Journal of Environment Pollution and Human Health
ISSN (Print): 2334-3397 ISSN (Online): 2334-3494 Website: http://www.sciepub.com/journal/jephh Editor-in-chief: Dibyendu Banerjee
Open Access
Journal Browser
Go
Journal of Environment Pollution and Human Health. 2018, 6(1), 26-30
DOI: 10.12691/jephh-6-1-4
Open AccessArticle

Health Hazards of Excessive Light and Utilization of Safety Measures among Small Scale Welders in Nigeria

L. S. Sadiq1, , A. Sabo1, K. Ibrahim1 and A. Abdulsamad1

1Department of Environmental Management Technology, Faculty of Environmental Technology, Abubakar Tafawa Balewa University, PMB 0248, Bauchi, Bauchi State Nigeria

Pub. Date: February 02, 2018

Cite this paper:
L. S. Sadiq, A. Sabo, K. Ibrahim and A. Abdulsamad. Health Hazards of Excessive Light and Utilization of Safety Measures among Small Scale Welders in Nigeria. Journal of Environment Pollution and Human Health. 2018; 6(1):26-30. doi: 10.12691/jephh-6-1-4

Abstract

Welding is associated with various occupational hazards, such as high-intensity lights, which results in severe consequences on health, particularly on visual acuity of workers performing their task. This study assessed the impact of excessive light on the health of welders and their use of Personal Protective Equipment (PPE). Cross-sectional study was conducted among 80 welders that were randomly selected in Yalwa and Gwallameji districts of Bauchi metropolis, Bauchi State, Nigeria using a validated self-administered questionnaire and the Snellen’s chart for the data collection. The study showed that most of the respondents scored below average 20/20 (1.0) in the Snellen’s chart test. Majority of the respondents (60%) never used PPE. The most reported health symptoms by more than half of the respondents were eyes irritation, watery eyes and eye strain. There was a positive correlation for age, and year of experience with vision acuity test (p < 0.005 and <0.001 respectively). An inverse relationship was recorded for the use of PPE and reported health symptoms (p <0.05). The study revealed that welders were slightly experiencing ocular disorders. Thus, welders should be encouraged to the use of PPE in their work in order to avert these health impacts.

Keywords:
welding health impacts light pollution personal protective equipment

Creative CommonsThis work is licensed under a Creative Commons Attribution 4.0 International License. To view a copy of this license, visit http://creativecommons.org/licenses/by/4.0/

References:

[1]  Rajkhowa, R., (2014) Light Pollution and Impact of Light Pollution. International Journal of Science and Research (IJSR). Vol. 3 (10).
 
[2]  Fich, M., Dahl, H., Fledelius, H., & Tinning, S. (1993). Maculopathy caused by welding arcs. Acta ophthalmologica, 71(3), 402-404.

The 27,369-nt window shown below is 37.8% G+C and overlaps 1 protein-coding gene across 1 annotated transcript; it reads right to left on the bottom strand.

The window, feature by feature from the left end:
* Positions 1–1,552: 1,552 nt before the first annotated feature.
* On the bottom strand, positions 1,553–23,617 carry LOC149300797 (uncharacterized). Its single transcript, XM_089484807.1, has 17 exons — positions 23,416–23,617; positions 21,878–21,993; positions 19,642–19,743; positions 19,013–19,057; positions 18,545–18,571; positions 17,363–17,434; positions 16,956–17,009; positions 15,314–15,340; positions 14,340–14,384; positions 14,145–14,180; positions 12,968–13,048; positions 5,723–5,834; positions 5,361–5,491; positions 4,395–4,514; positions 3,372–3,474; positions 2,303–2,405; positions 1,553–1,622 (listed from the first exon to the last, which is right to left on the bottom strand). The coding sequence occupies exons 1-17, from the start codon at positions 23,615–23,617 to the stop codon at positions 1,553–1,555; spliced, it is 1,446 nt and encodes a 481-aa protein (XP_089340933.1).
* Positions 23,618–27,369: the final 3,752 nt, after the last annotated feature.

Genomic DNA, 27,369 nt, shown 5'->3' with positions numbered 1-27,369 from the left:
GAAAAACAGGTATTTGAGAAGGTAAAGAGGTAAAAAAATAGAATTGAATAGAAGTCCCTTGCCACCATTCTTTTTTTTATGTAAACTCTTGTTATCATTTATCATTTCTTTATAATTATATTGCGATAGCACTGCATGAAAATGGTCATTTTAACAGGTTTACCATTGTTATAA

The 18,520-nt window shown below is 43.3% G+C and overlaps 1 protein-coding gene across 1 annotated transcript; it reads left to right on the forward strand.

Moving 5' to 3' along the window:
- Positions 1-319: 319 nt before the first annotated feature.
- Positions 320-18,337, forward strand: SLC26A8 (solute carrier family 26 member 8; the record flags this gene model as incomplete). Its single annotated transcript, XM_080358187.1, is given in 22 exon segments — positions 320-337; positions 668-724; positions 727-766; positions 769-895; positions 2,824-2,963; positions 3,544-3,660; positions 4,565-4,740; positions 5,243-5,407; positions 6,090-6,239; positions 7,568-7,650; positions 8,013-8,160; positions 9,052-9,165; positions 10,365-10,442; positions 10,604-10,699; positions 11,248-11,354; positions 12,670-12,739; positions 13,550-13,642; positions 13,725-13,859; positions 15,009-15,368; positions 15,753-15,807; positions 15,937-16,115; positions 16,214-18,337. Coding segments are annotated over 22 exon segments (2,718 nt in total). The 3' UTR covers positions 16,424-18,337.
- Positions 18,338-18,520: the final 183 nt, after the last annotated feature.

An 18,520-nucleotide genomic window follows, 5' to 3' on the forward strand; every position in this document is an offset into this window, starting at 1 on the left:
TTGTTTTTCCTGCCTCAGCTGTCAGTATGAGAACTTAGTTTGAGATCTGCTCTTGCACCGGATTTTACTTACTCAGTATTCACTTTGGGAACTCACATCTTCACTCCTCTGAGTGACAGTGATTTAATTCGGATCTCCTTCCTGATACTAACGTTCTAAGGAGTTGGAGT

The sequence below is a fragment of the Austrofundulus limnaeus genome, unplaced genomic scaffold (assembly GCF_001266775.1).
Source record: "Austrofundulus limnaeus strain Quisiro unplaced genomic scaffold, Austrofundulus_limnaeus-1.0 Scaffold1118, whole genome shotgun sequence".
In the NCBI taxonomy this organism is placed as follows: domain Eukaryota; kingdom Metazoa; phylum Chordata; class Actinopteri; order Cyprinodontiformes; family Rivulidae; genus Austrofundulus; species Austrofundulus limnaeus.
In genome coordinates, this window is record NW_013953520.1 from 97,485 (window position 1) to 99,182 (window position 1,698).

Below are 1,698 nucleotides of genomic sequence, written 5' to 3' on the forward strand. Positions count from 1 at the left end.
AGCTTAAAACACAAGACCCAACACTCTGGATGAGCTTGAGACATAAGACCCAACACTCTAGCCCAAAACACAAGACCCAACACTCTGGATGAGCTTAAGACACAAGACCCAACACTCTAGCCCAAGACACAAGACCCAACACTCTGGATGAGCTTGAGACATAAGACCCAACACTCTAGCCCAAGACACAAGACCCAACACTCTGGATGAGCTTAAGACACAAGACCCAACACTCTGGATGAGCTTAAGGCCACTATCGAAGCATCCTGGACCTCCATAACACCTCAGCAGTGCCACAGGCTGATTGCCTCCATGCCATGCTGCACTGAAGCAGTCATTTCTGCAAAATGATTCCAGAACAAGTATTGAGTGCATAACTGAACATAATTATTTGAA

[3]  Voke, J. (1999). Radiation effect on the eye - Ocular effect of ultraviolet radiation. Optometry 37-40
 
[4]  Magnavita, N. (2002). Photoretinitis: an underestimated occupational injury? Journal of occupational Medicine. 52: 2233-225.
 
[5]  Narda, R., Magnavita, N., Sacco, A. (1990). Affection oculars nei saldatori: uno studio longitudinale. Med. Lav. 81 (5): 399-409.
 
[6]  Norm, M., Frank, C., (1991). Long-term changes in the outer part of the eye in welders. Prevalence of spheroid degeneration, pinguecula, pterygium, and corneal cicatrices. Acta Ophthalmol Copenh 69 (3): 382-386.
 
[7]  Okoye, O. I., Umeh, E. (2002). Eye health of Industrial workers in Southeastern Nigeria. West African Journal of Medicine. 21 (2): 132-137.
 
[8]  Creswell, W. J. (2012). Educational research: Planning, conducting, and evaluating quantitative and qualitative research. (P. A. Smith, C. Robb, & M. Buchholtz, Eds.), Educational Research (4th ed., Vol. 4). Boston: Pearson Education Inc.
 
[9]  Kline, P. (2000). The handbook of psychological testing (2nd ed.). London; Routledge: Psychology Press.
 
[10]  Sabitu, K., Iliyasu, Z., & Dauda, M. M. (2009). Awareness of occupational hazards and utilization of safety measures among welders in Kaduna metropolis, Northern Nigeria. Annals of African medicine, 8(1), 46.
 
[11]  Davies, K. G., Asana, U., Nku, C. O., & Osim, E. E. (2007). Ocular effects of chronic exposure to welding light on calabar welders. Nigerian Journal of Physiological Sciences, 22 (1-2).
 
[12]  Sithole, H. L., Oduntan, O. A., & Oriowo, M. O. (2009). Eye protection practices and symptoms among welders in the Limpopo Province of South Africa+. African Vision and Eye Health, 68(3), 130-136. International Dark-Sky Association. (2009). IDA mission and goals. Retrieved July 24, 2016, from http://www.darksky.org/mc/page.do?sitePageId=56411&orgId=idsa.
 
[13]  Zgambo, J. (2015). Occupational Hazards and Use of Personal Protective Equipment among Small Scale Welders in Lusaka, Zambia (Master's thesis, The University of Bergen).Littlejohn, K. (2008). Sleep deprivation can spell big trouble. Builder, Retrieved September 4, 2016, from http://www.builderau.com.au/strategy/career/soa/Sleep-deprivation-can-spell-big-trouble/0,2000063986,339291619,00.htm.
 
[14]  Gos, R., Stephien, J., Horowski, P. (1984). State of the eyes in welders of Division M-5, Brown Coal Mine in Beltachow. Medycyna pracy 35(2) 133-136
 
[15]  Chauhan, A., Anand, T, Kishore, J., Danielsen, T. E. & Ingle, G. K. (2014) Occupational hazard exposure and general health profile of welders in rural Delhi. Indian Journal of Occupational and Environmental Medicine 18(1) 21-26.